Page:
From the very start, he also felt attracted to the personality of Ramana Maharshi, a spiritual teacher and sage from the 19th to 20th century, whose atma-vichara (the path of Self-enquiry) J. Vacek practiced from the end of the 1950s. His other spiritual masters, who he was personally in touch with, were Jaroslav Kočí from Ostrava and later Míla Tomášová.

During the communist regime, Jiří Vacek was interrogated by the State Security (communist secret police) owing to his spiritual interests and even sentenced for "disturbing the socialistic way of life". Consequently, he was also sacked from work for a few times. Despite all that, he kept spreading both his original works and translations in the form of so-called samizdats .

After the fall of the communist regime in former Czechoslovakia in 1989, J. Vacek began to operate in public and published translations of many spiritual books, especially the works with the teachings of Ramana Maharshi and also the books dealing with the non-dualistic realization – Advaita. He even translated several works from Christianity and Zen Buddhism. Altogether, he has so far published over 100 of his own original works and more than 30 translations from the English language.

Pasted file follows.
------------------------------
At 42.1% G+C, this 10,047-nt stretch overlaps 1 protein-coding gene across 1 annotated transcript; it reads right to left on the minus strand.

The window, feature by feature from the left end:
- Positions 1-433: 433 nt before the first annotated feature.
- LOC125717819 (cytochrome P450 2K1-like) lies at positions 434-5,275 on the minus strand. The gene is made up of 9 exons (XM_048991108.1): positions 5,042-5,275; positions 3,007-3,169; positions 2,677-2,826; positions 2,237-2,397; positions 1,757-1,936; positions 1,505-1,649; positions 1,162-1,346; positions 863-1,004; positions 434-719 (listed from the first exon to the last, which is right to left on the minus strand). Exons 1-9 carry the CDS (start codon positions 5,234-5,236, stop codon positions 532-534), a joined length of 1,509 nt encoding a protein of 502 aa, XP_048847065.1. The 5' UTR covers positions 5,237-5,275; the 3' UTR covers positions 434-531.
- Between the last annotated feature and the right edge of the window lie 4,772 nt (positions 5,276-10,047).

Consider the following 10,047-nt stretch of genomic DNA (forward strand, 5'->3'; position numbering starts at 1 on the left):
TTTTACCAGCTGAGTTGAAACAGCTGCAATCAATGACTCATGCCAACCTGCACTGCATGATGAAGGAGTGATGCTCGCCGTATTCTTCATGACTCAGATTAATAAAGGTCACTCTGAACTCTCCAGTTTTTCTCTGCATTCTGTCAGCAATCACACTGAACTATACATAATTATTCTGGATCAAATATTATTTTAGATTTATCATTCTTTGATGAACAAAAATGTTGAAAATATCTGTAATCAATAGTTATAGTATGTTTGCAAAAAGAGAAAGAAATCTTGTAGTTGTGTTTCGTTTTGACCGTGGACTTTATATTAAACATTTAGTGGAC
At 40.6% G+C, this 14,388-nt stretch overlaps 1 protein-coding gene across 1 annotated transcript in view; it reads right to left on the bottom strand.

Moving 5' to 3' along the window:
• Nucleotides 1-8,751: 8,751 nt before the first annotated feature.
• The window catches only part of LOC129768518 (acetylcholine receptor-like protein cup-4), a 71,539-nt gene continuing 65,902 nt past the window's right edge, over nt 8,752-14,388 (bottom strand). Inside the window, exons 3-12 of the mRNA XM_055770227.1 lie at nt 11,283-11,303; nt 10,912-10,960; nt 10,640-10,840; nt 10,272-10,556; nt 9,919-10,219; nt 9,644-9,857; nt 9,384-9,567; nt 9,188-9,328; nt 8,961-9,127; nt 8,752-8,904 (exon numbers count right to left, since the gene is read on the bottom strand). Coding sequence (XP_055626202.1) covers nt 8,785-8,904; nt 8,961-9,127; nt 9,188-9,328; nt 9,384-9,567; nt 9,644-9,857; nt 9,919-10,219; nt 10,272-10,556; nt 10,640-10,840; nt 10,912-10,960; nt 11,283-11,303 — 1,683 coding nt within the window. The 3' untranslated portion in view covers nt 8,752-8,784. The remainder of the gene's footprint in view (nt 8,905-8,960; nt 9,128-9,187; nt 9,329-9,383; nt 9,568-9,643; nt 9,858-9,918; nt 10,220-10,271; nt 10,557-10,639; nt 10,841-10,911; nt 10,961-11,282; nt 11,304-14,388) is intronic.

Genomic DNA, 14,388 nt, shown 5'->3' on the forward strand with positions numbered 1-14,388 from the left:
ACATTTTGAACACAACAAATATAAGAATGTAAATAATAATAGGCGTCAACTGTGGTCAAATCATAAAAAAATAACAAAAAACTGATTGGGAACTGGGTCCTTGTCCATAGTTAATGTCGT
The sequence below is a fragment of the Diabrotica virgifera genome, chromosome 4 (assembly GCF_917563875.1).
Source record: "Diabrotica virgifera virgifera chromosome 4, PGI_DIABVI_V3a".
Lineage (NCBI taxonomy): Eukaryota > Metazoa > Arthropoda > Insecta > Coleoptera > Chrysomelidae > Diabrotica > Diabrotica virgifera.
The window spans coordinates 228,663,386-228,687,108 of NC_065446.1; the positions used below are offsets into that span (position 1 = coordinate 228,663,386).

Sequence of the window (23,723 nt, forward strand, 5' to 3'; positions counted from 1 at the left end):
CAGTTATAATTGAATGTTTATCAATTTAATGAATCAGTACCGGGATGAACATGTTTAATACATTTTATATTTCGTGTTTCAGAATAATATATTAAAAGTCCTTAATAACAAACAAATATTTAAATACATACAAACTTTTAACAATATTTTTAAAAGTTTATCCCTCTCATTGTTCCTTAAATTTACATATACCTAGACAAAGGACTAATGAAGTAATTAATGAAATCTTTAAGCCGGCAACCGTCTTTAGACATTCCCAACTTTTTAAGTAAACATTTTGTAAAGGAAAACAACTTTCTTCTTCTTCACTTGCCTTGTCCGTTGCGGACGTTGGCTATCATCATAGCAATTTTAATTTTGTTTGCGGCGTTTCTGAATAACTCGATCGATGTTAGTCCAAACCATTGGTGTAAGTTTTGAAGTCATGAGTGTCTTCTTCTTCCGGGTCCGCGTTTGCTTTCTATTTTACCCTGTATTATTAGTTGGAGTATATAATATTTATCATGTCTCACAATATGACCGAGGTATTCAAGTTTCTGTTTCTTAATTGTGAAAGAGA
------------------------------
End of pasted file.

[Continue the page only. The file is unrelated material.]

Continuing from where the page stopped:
Being retired, J. Vacek dedicates his free time to public meditations and meditations with his friends/students.

Essence of Teaching[edit]